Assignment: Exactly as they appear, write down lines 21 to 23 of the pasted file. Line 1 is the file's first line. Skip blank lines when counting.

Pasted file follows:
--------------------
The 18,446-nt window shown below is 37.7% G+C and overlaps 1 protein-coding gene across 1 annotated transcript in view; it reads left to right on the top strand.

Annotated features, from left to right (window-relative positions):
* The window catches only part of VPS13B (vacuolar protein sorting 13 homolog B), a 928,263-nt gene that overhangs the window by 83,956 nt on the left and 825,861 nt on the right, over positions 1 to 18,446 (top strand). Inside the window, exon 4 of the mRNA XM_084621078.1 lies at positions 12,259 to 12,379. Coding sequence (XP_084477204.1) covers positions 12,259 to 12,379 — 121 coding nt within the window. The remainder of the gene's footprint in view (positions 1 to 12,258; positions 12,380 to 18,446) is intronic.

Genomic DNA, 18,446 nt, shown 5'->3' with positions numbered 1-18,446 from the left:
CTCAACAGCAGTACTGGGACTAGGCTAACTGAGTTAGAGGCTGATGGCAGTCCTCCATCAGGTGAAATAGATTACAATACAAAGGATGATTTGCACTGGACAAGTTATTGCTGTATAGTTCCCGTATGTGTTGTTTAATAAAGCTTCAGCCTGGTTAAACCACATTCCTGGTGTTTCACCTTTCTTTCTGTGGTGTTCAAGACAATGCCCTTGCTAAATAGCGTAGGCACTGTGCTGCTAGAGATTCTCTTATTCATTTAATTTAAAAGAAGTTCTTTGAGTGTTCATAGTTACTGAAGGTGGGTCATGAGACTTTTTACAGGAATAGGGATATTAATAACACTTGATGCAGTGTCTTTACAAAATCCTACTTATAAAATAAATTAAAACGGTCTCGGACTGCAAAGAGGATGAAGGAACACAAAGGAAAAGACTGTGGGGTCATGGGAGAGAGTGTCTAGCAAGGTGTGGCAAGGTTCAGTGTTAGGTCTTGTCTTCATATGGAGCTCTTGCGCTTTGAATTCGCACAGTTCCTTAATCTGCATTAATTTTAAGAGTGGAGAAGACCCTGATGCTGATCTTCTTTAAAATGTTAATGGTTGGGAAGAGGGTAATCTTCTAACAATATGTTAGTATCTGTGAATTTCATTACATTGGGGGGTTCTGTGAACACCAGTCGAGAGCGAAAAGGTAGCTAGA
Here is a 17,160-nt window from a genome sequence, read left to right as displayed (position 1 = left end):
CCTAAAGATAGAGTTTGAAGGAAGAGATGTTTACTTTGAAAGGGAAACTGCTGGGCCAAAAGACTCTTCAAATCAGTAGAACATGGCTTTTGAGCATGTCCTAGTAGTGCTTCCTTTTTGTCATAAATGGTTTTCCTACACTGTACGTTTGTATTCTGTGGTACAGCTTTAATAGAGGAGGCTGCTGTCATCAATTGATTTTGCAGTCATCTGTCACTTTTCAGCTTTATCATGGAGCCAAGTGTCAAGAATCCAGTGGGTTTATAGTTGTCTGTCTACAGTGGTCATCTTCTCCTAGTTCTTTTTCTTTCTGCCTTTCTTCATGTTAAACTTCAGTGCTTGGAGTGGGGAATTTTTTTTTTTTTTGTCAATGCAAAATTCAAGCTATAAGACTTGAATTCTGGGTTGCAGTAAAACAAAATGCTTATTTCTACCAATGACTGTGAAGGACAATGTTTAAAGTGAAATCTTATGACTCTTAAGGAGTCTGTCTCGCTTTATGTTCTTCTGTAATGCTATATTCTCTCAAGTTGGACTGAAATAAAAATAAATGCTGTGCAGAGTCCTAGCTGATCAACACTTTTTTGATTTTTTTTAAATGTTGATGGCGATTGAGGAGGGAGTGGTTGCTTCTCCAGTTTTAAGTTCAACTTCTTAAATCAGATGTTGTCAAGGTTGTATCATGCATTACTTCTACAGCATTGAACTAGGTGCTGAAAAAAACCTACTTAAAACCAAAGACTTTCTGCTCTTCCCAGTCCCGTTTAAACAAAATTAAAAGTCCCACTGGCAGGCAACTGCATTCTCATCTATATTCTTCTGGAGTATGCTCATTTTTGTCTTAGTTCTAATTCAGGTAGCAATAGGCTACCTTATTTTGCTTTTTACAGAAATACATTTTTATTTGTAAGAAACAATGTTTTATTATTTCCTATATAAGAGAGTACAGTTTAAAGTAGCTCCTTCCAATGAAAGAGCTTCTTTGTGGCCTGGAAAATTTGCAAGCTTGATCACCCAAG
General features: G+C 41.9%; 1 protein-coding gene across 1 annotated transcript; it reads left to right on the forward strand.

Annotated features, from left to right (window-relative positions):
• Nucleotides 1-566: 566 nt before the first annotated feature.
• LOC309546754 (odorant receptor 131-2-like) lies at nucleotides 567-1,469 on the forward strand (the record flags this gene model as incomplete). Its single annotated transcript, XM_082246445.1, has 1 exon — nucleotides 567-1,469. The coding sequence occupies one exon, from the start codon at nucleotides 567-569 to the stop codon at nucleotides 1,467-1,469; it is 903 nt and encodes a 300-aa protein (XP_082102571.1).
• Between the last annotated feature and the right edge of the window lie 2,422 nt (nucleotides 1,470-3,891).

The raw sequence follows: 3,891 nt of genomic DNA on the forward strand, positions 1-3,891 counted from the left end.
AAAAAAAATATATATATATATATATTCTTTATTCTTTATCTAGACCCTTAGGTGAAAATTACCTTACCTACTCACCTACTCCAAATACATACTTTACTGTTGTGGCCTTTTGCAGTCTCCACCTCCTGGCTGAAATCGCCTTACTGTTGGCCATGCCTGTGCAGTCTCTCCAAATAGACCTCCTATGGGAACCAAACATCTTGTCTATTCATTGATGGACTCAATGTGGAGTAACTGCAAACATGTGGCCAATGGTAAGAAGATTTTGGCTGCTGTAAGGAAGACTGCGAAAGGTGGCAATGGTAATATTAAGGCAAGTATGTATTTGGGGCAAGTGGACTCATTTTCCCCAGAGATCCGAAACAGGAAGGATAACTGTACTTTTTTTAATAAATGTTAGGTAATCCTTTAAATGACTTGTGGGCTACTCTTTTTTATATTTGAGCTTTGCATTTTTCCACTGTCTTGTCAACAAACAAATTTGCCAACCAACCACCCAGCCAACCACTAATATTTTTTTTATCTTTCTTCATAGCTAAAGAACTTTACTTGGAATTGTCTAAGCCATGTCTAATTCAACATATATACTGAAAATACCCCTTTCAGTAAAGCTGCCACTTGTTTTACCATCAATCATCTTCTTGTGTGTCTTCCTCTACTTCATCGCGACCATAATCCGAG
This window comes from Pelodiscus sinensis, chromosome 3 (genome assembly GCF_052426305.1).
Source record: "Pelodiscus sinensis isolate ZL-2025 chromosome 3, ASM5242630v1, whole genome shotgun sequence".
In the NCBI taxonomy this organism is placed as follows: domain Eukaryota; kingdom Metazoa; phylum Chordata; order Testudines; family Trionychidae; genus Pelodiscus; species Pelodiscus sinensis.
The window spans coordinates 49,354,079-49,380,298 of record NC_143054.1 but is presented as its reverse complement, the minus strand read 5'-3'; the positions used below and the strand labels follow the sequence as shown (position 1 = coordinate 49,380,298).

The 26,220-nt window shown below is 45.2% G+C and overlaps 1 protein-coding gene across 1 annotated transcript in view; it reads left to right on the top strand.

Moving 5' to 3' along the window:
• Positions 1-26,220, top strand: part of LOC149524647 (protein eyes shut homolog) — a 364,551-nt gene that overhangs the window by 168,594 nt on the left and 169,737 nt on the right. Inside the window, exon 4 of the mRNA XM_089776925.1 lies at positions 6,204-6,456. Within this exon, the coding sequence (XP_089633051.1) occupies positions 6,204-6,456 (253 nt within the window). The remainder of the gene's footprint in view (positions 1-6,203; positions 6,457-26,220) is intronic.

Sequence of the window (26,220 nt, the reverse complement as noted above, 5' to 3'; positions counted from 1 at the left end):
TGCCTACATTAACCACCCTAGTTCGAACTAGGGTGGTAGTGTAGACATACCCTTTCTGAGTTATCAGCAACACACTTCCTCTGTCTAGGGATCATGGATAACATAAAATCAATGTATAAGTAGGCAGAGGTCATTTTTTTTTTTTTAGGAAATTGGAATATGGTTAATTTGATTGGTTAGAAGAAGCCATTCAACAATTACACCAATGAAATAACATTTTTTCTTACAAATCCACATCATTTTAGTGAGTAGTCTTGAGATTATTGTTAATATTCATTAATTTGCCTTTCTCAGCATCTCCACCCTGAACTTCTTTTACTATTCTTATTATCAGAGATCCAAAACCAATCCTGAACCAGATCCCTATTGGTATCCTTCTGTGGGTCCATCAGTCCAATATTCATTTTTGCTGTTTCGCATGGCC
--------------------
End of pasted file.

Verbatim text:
• Positions 1-26,220, top strand: part of LOC149524647 (protein eyes shut homolog) — a 364,551-nt gene that overhangs the window by 168,594 nt on the left and 169,737 nt on the right. Inside the window, exon 4 of the mRNA XM_089776925.1 lies at positions 6,204-6,456. Within this exon, the coding sequence (XP_089633051.1) occupies positions 6,204-6,456 (253 nt within the window). The remainder of the gene's footprint in view (positions 1-6,203; positions 6,457-26,220) is intronic.

Sequence of the window (26,220 nt, the reverse complement as noted above, 5' to 3'; positions counted from 1 at the left end):
TGCCTACATTAACCACCCTAGTTCGAACTAGGGTGGTAGTGTAGACATACCCTTTCTGAGTTATCAGCAACACACTTCCTCTGTCTAGGGATCATGGATAACATAAAATCAATGTATAAGTAGGCAGAGGTCATTTTTTTTTTTTTAGGAAATTGGAATATGGTTAATTTGATTGGTTAGAAGAAGCCATTCAACAATTACACCAATGAAATAACATTTTTTCTTACAAATCCACATCATTTTAGTGAGTAGTCTTGAGATTATTGTTAATATTCATTAATTTGCCTTTCTCAGCATCTCCACCCTGAACTTCTTTTACTATTCTTATTATCAGAGATCCAAAACCAATCCTGAACCAGATCCCTATTGGTATCCTTCTGTGGGTCCATCAGTCCAATATTCATTTTTGCTGTTTCGCATGGCC